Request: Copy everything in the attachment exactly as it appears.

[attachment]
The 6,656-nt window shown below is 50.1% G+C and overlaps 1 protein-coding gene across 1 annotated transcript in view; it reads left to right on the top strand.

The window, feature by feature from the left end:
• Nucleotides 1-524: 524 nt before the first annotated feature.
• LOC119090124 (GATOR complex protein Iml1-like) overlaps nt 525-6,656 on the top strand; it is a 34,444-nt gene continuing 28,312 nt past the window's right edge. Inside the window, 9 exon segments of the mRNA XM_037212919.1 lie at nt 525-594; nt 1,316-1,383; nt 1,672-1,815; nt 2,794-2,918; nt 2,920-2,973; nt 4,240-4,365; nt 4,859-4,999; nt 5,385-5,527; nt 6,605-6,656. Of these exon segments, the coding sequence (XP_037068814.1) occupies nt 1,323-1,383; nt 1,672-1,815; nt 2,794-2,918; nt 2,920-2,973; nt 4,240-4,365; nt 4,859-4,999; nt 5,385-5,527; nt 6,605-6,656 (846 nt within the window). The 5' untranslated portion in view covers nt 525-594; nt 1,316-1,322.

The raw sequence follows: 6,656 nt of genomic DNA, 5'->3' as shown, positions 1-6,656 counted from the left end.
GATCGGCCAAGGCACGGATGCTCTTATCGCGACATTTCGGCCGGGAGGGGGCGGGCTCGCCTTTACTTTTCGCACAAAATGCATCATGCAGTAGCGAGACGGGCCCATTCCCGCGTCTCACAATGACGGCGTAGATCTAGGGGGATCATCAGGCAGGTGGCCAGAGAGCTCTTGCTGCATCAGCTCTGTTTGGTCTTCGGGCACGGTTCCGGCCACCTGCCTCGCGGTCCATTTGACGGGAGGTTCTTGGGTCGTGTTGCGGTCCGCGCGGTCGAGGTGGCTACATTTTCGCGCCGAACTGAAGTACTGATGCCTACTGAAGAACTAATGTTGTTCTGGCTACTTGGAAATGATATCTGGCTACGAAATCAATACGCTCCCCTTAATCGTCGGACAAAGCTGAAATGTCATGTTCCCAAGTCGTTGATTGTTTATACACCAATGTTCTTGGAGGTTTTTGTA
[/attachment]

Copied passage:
The 6,656-nt window shown below is 50.1% G+C and overlaps 1 protein-coding gene across 1 annotated transcript in view; it reads left to right on the top strand.

The window, feature by feature from the left end:
• Nucleotides 1-524: 524 nt before the first annotated feature.
• LOC119090124 (GATOR complex protein Iml1-like) overlaps nt 525-6,656 on the top strand; it is a 34,444-nt gene continuing 28,312 nt past the window's right edge. Inside the window, 9 exon segments of the mRNA XM_037212919.1 lie at nt 525-594; nt 1,316-1,383; nt 1,672-1,815; nt 2,794-2,918; nt 2,920-2,973; nt 4,240-4,365; nt 4,859-4,999; nt 5,385-5,527; nt 6,605-6,656. Of these exon segments, the coding sequence (XP_037068814.1) occupies nt 1,323-1,383; nt 1,672-1,815; nt 2,794-2,918; nt 2,920-2,973; nt 4,240-4,365; nt 4,859-4,999; nt 5,385-5,527; nt 6,605-6,656 (846 nt within the window). The 5' untranslated portion in view covers nt 525-594; nt 1,316-1,322.

The raw sequence follows: 6,656 nt of genomic DNA, 5'->3' as shown, positions 1-6,656 counted from the left end.
GATCGGCCAAGGCACGGATGCTCTTATCGCGACATTTCGGCCGGGAGGGGGCGGGCTCGCCTTTACTTTTCGCACAAAATGCATCATGCAGTAGCGAGACGGGCCCATTCCCGCGTCTCACAATGACGGCGTAGATCTAGGGGGATCATCAGGCAGGTGGCCAGAGAGCTCTTGCTGCATCAGCTCTGTTTGGTCTTCGGGCACGGTTCCGGCCACCTGCCTCGCGGTCCATTTGACGGGAGGTTCTTGGGTCGTGTTGCGGTCCGCGCGGTCGAGGTGGCTACATTTTCGCGCCGAACTGAAGTACTGATGCCTACTGAAGAACTAATGTTGTTCTGGCTACTTGGAAATGATATCTGGCTACGAAATCAATACGCTCCCCTTAATCGTCGGACAAAGCTGAAATGTCATGTTCCCAAGTCGTTGATTGTTTATACACCAATGTTCTTGGAGGTTTTTGTA